It may be informative that we found no evidence of a similar relationship between impulsivity and actigraphy measures of sleep duration and sleep efficiency. It may be that the inverse relationship between quantitative aspects of sleep and impulsivity observed in clinical populations (Lindberg et al., 2003; Ireland and Culpin, 2006; Boonstra et al., 2007) does not exist in young women and men with adequate sleep and subclinical levels of externalizing personality traits. It may also be relevant that one explanation for low correlations between subjective sleep quality and actigraph measures is that changes in sleep architecture that influence subjective sleep quality may not influence sleep duration or efficiency (Lemola et al., 2013). Altered sleep architecture (i.e., higher levels of SWS) in men and women with APD who report poorer sleep quality and satisfaction (Lindberg et al., 2009) has been interpreted as evidence of altered brain development and abnormalities in the prefrontal cortex proposed to contribute to antisocial behavior. Therefore, actigraphy may be unrelated to impulsivity in this research because actigraphy is relatively insensitive to neural systems influencing both sleep architecture and externalizing behavior. Of course, it may be that a relationship between these variables would be observed in future studies using laboratory measures of impulsive and aggressive behavior and controlling for factors influencing sleep duration and efficiency, such as menstrual cycle phase (Tworoger et al., 2005).

It is also informative that our study showed no correlation between objective and subjective measures of sleep satisfaction and efficiency. These findings are consistent with previous studies in adolescence and emerging adulthood finding low to no correlation between these variables (Palermo et al., 2007; Lauderdale et al., 2008; Lang et al., 2013). A large study of adolescents and emerging adults (N = 1581; age range = 16–25 years) found no to weak relationships between subjective sleep quality [i.e., PSQI and Insomnia Severity Index (ISI) scores] and objective sleep quality (i.e., EEG assessment) (Lang et al., 2013). It may be that subjective measures of sleep satisfaction do not accurately reflect their actual sleep efficiency, particularly due to subjective overestimation of sleep duration (Lauderdale et al., 2008) and symptoms of depression or negative affectivity (Palermo et al., 2007). The results of the current study and previous studies continue to support the use of multiple assessment methods in sleep research.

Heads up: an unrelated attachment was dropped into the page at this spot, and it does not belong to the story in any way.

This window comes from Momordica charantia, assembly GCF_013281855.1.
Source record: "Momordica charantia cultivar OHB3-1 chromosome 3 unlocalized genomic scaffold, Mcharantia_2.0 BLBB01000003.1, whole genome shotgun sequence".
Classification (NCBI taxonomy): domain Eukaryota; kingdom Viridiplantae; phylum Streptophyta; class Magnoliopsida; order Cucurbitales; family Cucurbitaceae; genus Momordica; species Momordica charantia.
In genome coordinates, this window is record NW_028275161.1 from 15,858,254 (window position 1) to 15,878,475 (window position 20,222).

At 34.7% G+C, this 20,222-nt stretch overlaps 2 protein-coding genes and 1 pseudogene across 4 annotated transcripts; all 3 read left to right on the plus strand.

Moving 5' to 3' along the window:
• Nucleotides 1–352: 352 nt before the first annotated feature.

A second aim of this research was to examine, for the first time in a community sample, the relationship between sleep and traits of psychopathy. Contrary to our findings for impulsivity, there was no support for a linear relationship between actigraph measures or subjective sleep and levels of psychopathic traits as measured by the Tri-PM or the antisocial subscale of the PAI. Although some researchers have found associations between self-reports of modest sleep deficiencies and increased reports of externalizing personality traits (Killgore et al., 2013), other research using self-report measures of sleep quality and behavior (Wolfson and Carskadon, 1998; Clinkinbeard et al., 2011; Meldrum and Restivo, 2014; Barnes and Meldrum, 2015) suggests marked deficiencies in sleep duration (e.g., < 5–6 h) may be required for the expression of antisocial behavior (i.e., delinquent and conduct problems). However, few individuals in this research (n = 14) showed average weekly sleep durations of < 5 h. Thus, whether this association represents a stable pattern of maladaptive behavior or transient effects of sleep deprivation on antisocial behavior requires further investigation in longitudinal research using a larger number of individuals with marked sleep deficiencies. This possibility, coupled with evidence that sleep disruption increases impulsivity, suggests it may be fruitful in future experimental research to examine the interaction between high and low levels of trait psychopathy and sleep disruption on the expression of impulsive behavior.